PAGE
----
Gloria Partida - I absolutely believe that infill will be important to solve our housing shortage and to create more walkable neighborhoods. Maxium height depends on several things. What our infrastructure can support, what public safety can support, and what density makes sense for an area. With regard to transitional area in the downtown core, I believe it depends where the transition is. That said I am supportive of taller buildings.  

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Question #2 - Large apartment complexes rented by the bed

The Nishi, Sterling, Lincoln40, and University Commons apartment projects have been approved that will primarily offer students rent-by-the-bed in predominantly larger apartments with more bedrooms?

Do you support this developing trend of rent-by-the-bed in student housing in Davis and why or why not?

Responses from District 1 Candidates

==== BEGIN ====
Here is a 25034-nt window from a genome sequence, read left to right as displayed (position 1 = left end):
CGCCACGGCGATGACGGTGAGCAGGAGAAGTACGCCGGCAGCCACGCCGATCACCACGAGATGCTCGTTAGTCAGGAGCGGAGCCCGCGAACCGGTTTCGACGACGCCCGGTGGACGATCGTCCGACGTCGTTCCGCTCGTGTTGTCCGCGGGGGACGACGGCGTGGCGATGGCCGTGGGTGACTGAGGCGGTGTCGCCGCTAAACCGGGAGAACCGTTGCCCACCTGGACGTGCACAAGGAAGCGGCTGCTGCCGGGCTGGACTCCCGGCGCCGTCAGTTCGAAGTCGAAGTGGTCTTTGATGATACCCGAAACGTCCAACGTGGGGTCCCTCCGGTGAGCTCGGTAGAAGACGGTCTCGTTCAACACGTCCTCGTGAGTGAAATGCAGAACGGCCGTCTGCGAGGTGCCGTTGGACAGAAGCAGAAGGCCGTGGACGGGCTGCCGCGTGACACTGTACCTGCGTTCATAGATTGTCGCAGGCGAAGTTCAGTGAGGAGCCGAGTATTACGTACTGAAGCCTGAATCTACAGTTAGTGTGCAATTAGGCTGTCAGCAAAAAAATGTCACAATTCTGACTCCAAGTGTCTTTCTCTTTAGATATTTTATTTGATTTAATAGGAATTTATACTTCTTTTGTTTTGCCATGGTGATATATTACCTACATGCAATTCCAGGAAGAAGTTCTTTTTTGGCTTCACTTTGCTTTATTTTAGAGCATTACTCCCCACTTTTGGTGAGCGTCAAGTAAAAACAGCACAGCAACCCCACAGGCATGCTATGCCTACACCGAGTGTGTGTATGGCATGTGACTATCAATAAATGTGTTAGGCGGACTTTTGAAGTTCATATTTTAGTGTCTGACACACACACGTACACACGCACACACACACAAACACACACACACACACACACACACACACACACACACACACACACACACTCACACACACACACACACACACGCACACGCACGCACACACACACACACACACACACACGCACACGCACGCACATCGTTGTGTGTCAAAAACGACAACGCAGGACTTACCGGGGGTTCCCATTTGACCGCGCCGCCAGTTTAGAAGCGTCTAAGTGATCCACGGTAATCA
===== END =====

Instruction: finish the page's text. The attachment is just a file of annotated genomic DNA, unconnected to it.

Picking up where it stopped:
Bapu Vaitla - I do not think the rent-by-the-bed model is a good answer to student housing pressures. However, we must act to reduce housing insecurity among students. The 2017-18 ASUCD-GSA Housing Affordability and Insecurity Survey found that “almost 18% of students experienced either homelessness or some other form of housing insecurity, such as making only partial rent or utility payments, doubling up in rooms without a lease, moving in with others because of financial problems, or moving more than twice during the year.” This is unacceptable. Students are part of our community and both the University and City have a responsibility to ensure that they have safe, affordable housing. We must engage proactively in pursuing developments that offer alternatives to the rent-by-the-bed model, and that means densifying development in city limits, especially by building up.